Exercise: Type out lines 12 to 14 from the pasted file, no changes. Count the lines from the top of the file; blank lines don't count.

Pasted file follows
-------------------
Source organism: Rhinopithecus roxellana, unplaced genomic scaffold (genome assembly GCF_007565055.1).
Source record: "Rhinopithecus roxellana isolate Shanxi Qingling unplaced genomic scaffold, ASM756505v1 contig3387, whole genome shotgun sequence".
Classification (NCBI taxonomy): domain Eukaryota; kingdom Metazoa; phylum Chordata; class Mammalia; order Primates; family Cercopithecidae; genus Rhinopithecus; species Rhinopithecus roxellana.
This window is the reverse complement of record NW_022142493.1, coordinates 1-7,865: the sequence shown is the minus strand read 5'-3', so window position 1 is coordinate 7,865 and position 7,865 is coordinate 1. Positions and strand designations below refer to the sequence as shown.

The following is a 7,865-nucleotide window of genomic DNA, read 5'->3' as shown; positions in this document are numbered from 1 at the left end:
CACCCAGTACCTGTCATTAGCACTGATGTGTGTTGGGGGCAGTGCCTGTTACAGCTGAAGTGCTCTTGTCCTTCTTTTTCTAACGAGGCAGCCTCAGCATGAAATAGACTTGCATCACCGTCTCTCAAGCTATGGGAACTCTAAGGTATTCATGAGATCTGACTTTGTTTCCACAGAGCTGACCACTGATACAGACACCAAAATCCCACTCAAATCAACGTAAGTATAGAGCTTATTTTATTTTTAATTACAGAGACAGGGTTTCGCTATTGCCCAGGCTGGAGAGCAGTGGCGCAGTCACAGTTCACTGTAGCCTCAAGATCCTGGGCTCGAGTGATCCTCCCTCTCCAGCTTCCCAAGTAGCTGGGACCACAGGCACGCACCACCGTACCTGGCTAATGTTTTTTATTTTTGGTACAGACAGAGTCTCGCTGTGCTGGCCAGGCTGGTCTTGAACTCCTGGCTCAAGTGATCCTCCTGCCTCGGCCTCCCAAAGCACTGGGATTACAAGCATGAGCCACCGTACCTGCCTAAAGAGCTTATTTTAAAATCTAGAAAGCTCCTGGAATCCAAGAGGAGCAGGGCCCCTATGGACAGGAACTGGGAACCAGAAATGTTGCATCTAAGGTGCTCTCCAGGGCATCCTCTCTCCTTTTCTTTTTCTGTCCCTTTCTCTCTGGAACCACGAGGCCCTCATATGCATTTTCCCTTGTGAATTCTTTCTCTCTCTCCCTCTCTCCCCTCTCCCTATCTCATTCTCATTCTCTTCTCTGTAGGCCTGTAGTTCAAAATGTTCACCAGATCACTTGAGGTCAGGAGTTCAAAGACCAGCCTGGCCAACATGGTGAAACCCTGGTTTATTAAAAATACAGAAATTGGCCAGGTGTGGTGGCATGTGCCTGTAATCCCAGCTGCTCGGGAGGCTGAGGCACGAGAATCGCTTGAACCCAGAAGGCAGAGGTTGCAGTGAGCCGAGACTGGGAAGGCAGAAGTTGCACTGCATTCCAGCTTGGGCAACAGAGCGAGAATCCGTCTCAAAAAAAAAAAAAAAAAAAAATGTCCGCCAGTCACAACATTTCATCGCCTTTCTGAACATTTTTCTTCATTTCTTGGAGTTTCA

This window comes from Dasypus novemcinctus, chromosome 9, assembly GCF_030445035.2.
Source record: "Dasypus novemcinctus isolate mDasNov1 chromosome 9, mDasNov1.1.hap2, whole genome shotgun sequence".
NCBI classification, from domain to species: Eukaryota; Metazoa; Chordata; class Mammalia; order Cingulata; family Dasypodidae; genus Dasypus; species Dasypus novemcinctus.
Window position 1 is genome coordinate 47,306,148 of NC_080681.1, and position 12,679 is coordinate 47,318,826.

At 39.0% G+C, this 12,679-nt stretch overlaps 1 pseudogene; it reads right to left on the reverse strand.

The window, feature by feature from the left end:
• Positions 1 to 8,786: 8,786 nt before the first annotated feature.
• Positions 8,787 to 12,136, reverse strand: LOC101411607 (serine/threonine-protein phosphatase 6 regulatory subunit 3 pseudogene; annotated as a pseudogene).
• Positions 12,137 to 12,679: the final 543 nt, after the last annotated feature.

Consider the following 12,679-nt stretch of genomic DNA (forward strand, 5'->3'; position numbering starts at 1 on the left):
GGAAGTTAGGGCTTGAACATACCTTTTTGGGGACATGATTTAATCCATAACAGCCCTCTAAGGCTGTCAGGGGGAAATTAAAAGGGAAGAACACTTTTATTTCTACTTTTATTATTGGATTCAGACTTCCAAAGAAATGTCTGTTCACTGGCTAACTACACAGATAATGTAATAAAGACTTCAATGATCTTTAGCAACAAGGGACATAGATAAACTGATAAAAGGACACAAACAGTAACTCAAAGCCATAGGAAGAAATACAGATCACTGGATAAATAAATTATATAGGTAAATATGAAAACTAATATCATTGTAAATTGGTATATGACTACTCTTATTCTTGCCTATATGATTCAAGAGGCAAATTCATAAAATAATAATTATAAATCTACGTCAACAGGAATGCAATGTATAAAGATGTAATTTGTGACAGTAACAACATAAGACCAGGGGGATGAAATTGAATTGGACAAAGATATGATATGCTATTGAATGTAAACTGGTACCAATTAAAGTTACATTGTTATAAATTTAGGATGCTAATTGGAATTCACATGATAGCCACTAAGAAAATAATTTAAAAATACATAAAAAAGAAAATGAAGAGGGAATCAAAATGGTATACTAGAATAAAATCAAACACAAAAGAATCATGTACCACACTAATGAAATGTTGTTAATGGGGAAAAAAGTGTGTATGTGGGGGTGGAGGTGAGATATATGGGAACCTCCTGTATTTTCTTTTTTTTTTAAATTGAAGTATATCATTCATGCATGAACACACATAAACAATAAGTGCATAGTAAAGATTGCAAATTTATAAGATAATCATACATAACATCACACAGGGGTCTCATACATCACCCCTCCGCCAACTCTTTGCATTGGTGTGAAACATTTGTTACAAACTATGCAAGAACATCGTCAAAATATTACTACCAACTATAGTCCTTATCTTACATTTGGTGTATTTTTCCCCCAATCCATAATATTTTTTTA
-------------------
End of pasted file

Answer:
The window, feature by feature from the left end:
• Positions 1 to 8,786: 8,786 nt before the first annotated feature.
• Positions 8,787 to 12,136, reverse strand: LOC101411607 (serine/threonine-protein phosphatase 6 regulatory subunit 3 pseudogene; annotated as a pseudogene).